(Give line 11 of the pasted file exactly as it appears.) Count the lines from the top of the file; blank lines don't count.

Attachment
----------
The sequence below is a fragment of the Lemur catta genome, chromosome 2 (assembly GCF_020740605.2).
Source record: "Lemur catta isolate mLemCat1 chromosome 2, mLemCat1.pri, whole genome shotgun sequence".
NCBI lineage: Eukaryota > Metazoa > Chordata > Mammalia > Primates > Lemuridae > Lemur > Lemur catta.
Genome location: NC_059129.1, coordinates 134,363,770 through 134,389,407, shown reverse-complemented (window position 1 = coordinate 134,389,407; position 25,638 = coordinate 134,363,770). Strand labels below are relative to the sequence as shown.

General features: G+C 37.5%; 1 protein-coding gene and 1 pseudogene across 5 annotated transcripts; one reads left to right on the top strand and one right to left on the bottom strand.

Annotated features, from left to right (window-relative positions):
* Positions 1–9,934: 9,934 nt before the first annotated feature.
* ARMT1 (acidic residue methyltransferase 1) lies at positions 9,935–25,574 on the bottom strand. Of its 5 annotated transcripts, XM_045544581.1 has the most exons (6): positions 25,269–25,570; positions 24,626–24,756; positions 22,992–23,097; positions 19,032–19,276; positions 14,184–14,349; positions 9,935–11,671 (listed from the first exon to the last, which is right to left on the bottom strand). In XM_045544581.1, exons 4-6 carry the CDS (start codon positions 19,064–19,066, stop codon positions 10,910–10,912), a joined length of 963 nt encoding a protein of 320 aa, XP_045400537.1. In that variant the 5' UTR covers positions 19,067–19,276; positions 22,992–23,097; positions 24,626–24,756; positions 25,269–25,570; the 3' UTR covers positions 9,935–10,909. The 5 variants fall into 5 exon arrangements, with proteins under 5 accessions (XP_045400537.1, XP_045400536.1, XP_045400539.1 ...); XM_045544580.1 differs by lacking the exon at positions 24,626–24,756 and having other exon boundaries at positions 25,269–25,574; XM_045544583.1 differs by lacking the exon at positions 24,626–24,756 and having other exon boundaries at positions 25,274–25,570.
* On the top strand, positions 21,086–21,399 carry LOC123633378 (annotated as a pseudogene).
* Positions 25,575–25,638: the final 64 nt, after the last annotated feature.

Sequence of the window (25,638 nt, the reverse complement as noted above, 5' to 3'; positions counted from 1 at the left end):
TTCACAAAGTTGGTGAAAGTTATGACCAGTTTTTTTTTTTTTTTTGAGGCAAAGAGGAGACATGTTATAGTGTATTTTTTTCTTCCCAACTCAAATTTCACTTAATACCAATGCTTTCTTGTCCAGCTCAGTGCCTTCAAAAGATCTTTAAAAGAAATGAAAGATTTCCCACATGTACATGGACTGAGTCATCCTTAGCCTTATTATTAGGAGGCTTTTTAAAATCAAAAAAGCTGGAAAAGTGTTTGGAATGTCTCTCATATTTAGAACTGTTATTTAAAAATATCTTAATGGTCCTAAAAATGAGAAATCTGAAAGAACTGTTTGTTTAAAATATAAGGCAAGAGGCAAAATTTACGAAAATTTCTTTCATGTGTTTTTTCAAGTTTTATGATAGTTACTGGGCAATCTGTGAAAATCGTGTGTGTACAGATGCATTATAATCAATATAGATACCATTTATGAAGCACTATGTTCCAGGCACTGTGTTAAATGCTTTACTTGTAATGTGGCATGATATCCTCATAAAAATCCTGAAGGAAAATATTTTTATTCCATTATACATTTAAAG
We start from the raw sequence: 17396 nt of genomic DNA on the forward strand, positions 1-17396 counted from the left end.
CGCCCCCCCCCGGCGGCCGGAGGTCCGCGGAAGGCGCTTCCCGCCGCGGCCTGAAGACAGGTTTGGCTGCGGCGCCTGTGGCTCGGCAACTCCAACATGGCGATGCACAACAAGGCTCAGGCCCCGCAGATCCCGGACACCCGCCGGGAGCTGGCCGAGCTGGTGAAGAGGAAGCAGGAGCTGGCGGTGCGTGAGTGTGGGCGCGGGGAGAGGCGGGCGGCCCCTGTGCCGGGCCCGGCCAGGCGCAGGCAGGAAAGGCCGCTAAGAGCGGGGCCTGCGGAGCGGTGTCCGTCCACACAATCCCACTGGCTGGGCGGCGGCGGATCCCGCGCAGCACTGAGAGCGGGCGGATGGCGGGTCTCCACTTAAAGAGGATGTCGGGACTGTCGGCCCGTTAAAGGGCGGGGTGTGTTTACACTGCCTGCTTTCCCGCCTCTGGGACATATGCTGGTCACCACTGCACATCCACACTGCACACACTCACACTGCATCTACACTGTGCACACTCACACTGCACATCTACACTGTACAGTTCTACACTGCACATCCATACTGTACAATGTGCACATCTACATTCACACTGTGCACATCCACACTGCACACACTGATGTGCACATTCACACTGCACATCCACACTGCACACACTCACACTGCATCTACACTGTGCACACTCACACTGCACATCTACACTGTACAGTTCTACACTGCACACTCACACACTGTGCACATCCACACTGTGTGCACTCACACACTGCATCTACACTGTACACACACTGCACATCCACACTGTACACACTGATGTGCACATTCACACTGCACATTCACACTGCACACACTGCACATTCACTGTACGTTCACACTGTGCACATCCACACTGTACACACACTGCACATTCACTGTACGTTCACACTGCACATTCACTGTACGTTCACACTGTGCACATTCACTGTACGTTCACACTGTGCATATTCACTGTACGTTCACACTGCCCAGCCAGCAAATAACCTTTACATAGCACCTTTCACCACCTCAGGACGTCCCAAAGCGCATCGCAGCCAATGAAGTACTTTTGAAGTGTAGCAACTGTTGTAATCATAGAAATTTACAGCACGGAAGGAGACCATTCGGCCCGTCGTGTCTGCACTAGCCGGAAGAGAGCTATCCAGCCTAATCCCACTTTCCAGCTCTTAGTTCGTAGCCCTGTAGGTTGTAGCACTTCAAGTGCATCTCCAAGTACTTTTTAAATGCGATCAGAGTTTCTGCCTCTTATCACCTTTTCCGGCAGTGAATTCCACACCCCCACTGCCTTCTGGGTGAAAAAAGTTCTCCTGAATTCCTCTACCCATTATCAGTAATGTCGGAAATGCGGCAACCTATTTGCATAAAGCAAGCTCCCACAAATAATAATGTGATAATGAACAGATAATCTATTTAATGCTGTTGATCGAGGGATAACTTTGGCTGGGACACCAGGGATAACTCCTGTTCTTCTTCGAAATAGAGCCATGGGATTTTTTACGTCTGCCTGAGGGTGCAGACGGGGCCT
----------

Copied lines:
Sequence of the window (25,638 nt, the reverse complement as noted above, 5' to 3'; positions counted from 1 at the left end):